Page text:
Just as Tic finished kicking up the linoleum that exposed a charred floor, our girl Leti runs out saying they need to get the fuck up outta there. They hear sirens so they bounce.
And I mean really, the fire department is rolling up on Black people, too? Like, damn? Why? So they speed down the street, fire truck got stuck (ha!) but the good ole white boys in the truck stayed on their trail. As Leti was booking it down the road my heart was in my throat. They see a silver Rolls coming up on their right so they speed up even more to let the vehicle get between them and the truck. The Rolls was definitely intentionally blocking the truck and then stopped suddenly on both lanes, making the truck flip over the silver car. I was not sad to see that truck crash. They pause a moment to see a white woman emerge from the car and give them a look? Was that allyship? Was it solidarity? Was she just tired of good ole boys trying to get near her pristine car? What was up with that?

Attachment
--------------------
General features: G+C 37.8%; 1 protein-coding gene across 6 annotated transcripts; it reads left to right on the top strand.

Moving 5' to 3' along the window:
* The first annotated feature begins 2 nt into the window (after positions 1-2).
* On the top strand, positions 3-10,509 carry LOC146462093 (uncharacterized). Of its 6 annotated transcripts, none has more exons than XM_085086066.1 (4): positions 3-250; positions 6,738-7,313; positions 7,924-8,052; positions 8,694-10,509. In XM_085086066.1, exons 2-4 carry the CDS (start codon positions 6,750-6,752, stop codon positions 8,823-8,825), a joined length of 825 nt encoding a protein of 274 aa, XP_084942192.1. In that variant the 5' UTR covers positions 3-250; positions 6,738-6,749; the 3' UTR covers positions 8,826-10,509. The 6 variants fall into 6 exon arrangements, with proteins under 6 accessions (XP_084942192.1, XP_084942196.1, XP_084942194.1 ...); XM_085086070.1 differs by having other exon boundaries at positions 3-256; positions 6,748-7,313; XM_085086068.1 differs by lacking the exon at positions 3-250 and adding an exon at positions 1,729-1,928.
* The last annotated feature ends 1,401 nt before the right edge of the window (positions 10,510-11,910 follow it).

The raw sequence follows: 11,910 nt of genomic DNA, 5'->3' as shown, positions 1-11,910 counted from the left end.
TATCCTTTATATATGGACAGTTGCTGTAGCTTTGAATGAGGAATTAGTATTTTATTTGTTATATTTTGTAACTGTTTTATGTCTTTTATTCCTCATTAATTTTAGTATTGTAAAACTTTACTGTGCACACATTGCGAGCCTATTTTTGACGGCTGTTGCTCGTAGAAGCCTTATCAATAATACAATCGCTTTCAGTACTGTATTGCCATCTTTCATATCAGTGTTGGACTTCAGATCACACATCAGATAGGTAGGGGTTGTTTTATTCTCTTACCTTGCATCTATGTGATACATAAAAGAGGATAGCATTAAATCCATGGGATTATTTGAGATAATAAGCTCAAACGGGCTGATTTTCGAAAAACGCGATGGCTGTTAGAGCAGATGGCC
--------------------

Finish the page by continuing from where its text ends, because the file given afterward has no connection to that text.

They head over to Leti’s brother’s house who was happy to help them out with research and gave them the 411 about the area that they were heading into the next day, Bideford. Bideford was named after a British city that was known for burning witches and the American namesake was settled by witch hunters. Plus travelers are attacked in the woods by grizzlies or wolves and people are going missing around the area and they think it has to do with their Sheriff, who looks like a maniacal asshole just from his picture. Like you know how Jim Carey looked in Me Myself and Irene — kinda like that but more evil.
Short comment about family because they have two family moments. Leti and Marvin about her missing her mother’s funeral and what she did with the money her brother sent to her and then Uncle George and Tic about how Tic’s dad messed him up. Uncle George blames it on his father but Tic ain’t buying that. I guess we will see what’s up when we catch up with Montrose, Tic’s dad. They leave the next day, Leti with them ‘cause her brother said she needed to get on up outta his house. Poor Leti.